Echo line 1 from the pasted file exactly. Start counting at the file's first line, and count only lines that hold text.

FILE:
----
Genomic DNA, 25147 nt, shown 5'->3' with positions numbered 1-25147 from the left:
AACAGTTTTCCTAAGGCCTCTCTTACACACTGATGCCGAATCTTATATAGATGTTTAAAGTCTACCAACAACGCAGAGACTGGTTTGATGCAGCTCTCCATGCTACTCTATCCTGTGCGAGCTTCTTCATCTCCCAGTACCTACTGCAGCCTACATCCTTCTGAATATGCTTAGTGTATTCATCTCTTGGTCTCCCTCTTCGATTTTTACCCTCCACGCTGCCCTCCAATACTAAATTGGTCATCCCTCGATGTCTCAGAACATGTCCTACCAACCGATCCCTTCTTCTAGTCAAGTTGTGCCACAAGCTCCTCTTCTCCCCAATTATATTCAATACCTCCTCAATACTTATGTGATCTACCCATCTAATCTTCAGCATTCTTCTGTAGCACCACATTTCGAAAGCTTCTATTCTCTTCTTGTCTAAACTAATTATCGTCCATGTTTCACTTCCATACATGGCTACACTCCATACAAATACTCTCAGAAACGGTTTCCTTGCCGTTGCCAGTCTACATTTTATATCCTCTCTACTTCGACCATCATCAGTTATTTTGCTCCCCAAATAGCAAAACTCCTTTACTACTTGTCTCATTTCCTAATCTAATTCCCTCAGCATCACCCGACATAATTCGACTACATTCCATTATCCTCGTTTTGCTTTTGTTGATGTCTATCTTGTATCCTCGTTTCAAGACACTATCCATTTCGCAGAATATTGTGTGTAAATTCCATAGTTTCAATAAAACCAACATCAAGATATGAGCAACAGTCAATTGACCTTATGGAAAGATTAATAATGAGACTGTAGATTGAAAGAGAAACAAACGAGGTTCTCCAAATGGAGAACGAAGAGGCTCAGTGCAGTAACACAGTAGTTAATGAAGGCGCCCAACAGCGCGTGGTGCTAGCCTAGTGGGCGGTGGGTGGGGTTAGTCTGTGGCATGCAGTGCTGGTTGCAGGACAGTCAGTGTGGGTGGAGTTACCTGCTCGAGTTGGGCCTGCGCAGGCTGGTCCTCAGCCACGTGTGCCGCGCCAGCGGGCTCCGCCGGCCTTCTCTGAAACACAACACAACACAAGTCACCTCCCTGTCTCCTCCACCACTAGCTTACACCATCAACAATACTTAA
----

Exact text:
Genomic DNA, 25147 nt, shown 5'->3' with positions numbered 1-25147 from the left: